So if this dvar Torah had ended anytime before September 11, 2001, it would have a happy ending. But technology now has moved in a very different direction; rockets, etc. are now so easy and cheap to get that non-uniformed groups like Hamas, ISIS, al-Qaeda, etc. can fight an army on relatively equal terms, which means that the boundary between civilian and soldier is becoming more blurry. For example, when the USA tried to conquer Iraq, the Iraqi army melted away quickly, but civilians quickly created a terrorist underground that made Iraq ungovernable, and which later become ISIS. Similarly, Israel does not want to conquer Gaza because (I suspect) of fears that if it tried to do so, Hamas would melt into the general population and make the place ungovernable.
So does this mean that armies will return to Deuteronomy-style tactics? I doubt that the USA or Israel will do so, for obvious moral reasons. But in the rest of the world, who knows?
I finally got my furniture, and am (mostly) unpacked. And I rented a car Friday afternoon to visit the suburbs (since in Mid-Sized City the only supermarket with a really large kosher selection is 2 miles from the nearest bus stop, and the suburban buses there only run 9-5) to check out the kosher selection.
Because last week’s Torah portion focused on the centralization of sacrifices in a main sanctuary, I thought this would be a good time for a meat meal (something that will be pretty rare over the next year, since (a) I have to drive out to the suburbs or join Costco if I want kosher beef)* and (b) chicken is easier to get but not worth the trouble in my opinion). So I got plenty of meat!
There was a lot of prepackaged food which I couldn’t resist trying: tuna sushi with spicy mayo, spaghetti with meatballs, buffalo wings, Israeli salad (the latter was disappointingly bland, not what I’m used to – but then “bland” is kind of a midwestern stereotype).
The Torah portion includes the meat/milk prohibition (14:21) so I had a kosher version of meat and milk, boiling beef kreplach in almond milk. Actually, I made a stew of it by adding small tomatoes, which turned out quite well- the almond milk somehow boils the acidity out of the tomatoes.
The portion says that if things go well, you shall consume tithes of grain, wine and oil (14:23) so I added a little more olive oil to the Israel salad, which made it a bit better. I also added olive oil to my matzoh (because the portion refers to Pesach I had matzoh instead of challah rolls).
For dessert: plums and chocolate coins (unimaginative but that’s the downside of a meat meal).
My Saturday was a little unusual. My problem: the nearest synagogues (other than the Chabad which is only open one shabbos a month or so) are Reform. But the Reform liturgy is so scaled-back I can’t really say the prayers that I have taken on there. So I thought I would daven first at home and go to one of the two Reform synagogues. I went to the closer one; it turns out that they don’t generally have Saturday services, just a study session. So I went to the study session, which was mildly interesting- we talked about tithes (a portion of Re’eh I’d never really focused on before). The main yearly tithe, if you take the Torah literally, requires Jews to go to the main shrine (in Shiloh, and later in Jerusalem) and use up 10 percent of their food. Since no family could possibly do this on their own, it is basically disguised charity. (Of course not everyone could travel… but that’s another discussion). After all this, I went to the local art museum, which is gigantic and free; after five hours there I am still not finished with it.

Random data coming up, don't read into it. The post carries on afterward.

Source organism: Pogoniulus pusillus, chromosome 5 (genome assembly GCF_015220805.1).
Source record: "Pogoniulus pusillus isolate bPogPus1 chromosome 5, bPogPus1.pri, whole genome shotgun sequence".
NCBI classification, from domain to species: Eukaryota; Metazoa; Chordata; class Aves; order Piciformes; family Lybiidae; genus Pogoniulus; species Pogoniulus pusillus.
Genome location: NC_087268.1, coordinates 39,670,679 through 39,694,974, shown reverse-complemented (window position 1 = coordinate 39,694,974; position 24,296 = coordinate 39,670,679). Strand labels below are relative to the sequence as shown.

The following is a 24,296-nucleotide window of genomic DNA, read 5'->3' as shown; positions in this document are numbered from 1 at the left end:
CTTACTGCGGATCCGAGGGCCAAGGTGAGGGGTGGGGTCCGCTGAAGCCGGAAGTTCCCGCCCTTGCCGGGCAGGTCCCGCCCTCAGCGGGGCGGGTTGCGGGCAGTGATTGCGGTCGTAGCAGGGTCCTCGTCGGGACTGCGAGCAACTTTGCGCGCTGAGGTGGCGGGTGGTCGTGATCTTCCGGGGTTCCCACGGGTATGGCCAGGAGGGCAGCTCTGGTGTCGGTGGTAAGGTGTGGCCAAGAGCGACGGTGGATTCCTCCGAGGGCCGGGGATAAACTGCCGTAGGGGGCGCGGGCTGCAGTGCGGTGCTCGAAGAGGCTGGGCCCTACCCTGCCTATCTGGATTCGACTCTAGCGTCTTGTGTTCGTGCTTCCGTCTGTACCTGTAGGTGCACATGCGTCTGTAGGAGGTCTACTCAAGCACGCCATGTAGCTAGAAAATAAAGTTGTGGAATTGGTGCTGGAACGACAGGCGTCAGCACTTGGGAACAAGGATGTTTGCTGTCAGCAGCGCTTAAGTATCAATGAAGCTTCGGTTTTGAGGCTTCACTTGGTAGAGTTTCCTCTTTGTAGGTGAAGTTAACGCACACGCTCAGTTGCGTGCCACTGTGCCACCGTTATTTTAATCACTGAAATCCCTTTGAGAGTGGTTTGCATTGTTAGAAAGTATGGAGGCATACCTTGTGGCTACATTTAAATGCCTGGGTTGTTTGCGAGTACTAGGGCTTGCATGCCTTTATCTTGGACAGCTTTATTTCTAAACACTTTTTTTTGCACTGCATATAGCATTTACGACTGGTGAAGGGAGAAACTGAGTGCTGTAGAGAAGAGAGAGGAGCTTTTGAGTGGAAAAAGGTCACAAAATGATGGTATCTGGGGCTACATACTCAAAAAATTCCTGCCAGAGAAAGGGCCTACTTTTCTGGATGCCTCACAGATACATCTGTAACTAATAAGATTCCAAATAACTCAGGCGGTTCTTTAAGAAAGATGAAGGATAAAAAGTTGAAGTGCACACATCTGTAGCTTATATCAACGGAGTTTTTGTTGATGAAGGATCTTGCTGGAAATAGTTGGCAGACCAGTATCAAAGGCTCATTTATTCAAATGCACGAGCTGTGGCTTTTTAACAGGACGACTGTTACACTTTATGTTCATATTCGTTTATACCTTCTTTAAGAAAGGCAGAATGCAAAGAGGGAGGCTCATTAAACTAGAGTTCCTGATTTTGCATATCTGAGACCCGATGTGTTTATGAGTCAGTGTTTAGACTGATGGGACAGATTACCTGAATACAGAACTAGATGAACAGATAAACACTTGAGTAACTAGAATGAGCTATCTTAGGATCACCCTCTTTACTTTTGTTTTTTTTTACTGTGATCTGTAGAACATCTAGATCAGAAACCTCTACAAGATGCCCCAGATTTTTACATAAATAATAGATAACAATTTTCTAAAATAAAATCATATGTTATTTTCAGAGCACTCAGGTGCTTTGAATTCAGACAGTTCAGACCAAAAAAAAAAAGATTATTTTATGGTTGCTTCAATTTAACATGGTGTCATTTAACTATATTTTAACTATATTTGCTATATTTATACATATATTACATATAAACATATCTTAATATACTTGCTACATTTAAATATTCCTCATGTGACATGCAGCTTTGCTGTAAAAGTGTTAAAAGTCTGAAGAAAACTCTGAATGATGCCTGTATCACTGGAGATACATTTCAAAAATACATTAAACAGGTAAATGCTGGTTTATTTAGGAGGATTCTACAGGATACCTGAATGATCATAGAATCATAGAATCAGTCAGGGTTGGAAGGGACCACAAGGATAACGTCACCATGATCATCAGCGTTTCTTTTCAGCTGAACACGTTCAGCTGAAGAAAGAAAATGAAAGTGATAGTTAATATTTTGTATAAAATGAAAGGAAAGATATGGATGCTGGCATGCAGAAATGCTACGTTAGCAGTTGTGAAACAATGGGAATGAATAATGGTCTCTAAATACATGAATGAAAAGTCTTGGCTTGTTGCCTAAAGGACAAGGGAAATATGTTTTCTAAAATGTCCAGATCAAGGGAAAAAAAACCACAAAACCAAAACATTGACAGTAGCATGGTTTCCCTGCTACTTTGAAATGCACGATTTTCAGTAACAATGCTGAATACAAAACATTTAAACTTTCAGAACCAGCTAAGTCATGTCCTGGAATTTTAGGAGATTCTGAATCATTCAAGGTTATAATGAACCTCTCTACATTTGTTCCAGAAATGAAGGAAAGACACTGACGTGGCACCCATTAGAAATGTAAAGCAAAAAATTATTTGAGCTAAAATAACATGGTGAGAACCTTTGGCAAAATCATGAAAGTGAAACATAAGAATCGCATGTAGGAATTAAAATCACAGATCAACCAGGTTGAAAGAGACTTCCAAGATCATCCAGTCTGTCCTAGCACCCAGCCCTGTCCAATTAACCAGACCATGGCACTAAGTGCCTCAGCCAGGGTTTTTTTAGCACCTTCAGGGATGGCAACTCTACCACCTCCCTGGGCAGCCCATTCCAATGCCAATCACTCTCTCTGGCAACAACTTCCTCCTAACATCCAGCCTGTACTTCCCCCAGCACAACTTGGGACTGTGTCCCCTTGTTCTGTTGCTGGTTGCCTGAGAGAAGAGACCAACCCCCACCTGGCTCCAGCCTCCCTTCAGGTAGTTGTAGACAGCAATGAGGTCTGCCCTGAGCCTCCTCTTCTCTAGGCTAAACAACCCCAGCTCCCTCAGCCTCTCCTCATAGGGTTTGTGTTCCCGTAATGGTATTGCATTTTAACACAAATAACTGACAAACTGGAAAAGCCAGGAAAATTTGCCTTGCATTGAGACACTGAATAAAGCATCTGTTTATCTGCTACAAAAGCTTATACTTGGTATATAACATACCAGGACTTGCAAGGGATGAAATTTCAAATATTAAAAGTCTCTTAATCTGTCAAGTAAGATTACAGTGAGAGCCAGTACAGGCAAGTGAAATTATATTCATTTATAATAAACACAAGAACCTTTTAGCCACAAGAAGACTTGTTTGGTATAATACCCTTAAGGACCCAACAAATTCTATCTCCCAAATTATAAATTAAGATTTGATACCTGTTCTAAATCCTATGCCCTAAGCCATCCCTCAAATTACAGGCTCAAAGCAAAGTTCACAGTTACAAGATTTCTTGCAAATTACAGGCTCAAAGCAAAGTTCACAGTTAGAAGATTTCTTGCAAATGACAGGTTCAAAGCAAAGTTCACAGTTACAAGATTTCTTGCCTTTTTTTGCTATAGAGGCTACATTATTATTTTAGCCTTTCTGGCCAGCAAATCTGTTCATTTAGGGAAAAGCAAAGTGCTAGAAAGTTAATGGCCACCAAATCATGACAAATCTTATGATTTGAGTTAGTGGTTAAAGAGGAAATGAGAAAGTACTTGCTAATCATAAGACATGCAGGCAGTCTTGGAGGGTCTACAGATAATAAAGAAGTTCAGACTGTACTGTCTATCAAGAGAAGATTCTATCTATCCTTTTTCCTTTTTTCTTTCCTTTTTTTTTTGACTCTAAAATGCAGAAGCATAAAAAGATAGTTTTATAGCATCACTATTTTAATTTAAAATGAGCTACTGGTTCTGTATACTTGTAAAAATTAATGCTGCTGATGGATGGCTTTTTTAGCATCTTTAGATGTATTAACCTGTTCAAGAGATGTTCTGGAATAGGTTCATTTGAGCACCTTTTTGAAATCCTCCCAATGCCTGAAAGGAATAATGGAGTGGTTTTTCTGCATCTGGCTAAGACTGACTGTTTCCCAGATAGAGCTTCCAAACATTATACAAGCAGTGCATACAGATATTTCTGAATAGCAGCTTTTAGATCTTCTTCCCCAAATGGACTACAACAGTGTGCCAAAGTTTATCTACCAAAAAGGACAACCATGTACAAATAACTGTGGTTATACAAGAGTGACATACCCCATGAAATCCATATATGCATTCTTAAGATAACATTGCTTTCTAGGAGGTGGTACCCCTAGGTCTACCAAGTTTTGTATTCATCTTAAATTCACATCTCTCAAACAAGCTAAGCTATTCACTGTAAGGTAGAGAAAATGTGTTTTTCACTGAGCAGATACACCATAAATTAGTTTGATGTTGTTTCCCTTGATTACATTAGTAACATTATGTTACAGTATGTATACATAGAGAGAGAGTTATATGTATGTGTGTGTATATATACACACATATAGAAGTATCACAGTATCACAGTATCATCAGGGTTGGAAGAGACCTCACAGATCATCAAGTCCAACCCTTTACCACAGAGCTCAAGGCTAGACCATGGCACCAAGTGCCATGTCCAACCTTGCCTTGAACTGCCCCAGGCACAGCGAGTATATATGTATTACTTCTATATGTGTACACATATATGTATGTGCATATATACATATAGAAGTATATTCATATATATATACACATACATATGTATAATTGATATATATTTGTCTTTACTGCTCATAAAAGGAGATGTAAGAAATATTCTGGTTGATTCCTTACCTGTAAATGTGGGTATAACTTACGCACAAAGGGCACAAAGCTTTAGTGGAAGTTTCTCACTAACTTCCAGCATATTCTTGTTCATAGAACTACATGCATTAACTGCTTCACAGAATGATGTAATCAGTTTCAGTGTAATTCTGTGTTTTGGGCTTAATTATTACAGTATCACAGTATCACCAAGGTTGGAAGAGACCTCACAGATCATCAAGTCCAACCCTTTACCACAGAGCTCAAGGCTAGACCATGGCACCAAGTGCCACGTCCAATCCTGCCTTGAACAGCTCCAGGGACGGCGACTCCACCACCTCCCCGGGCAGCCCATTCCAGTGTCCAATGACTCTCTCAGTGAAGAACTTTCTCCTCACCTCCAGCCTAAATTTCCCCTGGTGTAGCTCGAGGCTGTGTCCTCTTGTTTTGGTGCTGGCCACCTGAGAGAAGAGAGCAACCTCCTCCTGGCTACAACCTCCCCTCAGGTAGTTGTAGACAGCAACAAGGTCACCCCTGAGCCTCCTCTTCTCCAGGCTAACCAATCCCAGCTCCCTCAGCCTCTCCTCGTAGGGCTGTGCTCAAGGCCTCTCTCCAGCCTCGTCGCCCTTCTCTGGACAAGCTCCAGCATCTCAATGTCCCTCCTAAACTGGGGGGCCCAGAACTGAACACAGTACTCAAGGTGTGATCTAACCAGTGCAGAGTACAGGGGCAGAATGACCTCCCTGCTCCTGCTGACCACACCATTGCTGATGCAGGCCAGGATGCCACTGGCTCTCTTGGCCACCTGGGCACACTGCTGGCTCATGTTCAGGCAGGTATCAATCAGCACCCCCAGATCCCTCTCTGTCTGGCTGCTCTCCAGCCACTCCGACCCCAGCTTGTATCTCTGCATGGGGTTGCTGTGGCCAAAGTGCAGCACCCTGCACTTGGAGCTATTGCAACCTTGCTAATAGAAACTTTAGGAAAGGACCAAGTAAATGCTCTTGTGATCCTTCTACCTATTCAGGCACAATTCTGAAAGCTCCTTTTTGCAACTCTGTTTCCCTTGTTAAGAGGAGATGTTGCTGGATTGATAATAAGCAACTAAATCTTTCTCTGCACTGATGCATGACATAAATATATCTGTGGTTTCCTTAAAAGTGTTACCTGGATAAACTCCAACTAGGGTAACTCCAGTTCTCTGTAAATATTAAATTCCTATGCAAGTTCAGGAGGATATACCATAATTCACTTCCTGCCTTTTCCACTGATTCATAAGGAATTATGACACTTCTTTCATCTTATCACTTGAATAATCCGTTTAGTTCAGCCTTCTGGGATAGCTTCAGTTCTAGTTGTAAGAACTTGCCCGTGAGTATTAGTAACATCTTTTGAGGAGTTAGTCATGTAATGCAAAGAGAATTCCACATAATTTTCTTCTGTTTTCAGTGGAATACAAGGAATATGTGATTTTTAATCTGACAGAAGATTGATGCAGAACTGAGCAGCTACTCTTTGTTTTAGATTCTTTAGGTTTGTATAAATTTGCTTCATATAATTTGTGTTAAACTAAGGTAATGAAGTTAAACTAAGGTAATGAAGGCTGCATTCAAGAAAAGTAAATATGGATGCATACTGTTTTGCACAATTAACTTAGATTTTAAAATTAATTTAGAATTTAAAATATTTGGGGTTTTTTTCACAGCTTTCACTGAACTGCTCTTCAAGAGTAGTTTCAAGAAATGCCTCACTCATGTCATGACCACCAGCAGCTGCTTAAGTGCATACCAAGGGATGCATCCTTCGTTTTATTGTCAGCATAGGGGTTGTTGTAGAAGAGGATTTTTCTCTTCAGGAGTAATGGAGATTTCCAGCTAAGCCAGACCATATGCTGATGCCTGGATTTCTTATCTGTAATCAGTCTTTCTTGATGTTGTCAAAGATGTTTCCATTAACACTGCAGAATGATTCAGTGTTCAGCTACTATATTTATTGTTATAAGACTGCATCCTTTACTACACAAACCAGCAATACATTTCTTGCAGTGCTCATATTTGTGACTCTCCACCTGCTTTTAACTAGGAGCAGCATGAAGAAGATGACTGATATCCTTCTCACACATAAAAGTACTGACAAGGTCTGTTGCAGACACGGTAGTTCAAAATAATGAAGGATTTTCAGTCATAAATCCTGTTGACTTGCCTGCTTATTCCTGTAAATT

*In my new city, unlike NYC, kosher lamb or bison is simply not an option.
In this week’s portion, God says to Moses that the Jews may not add or subtract rules from the Torah (Deut. 13:1). Scharfstein writes that “The Torah in its original form has survived for 4,000 years without any additions or deletions. The Torah that was read then was exactly the same document that the Jewish people are reading today.”
This statement is, I guess, fine for children. But it is not quite right. There are several tiny differences between Ashkenazic and Sephardic Torahs, mostly involving spacing or silent letters. So perhaps one might say that the Torah we have is substantively the same as the Masoretic text created about 1200 years ago. But before then the historical record is pretty ambiguous; the Dead Sea Scrolls are certainly not identical to the Masoretic text, and even Talmud-era commentary occasionally suggests the existence of minor variations. (For a detailed scholarly discussion of these issues go here) . And we have no extant Torahs that precede the Talmudic sages, so we cannot know for sure how different the Torah of Hillel and Shammai was from today’s Torah.
Scharfstein also writes, in describing the dietary restrictions on milk and meat (Deut. 14:21) that “observant Jews wait six hours after eating meat before eating dairy food.” This isn’t completely wrong, but it is an oversimplification; Jews from some countries have this custom, but in fact there are several other customs: German Jews wait three hours, Dutch Jews just one;.
It seems to me that there is a broader issue of principle involved here: to what extent can we simplify the truth for an immature or general audience? I’m not sure there’s any global solution to this question; I think that if Scharfstein had been writing a children’s book, his claims might have been appropriate. But since this book is likely to be read by a broader audience, I think he may be crossing the line between simplifying and oversimplifying in the instances discussed above.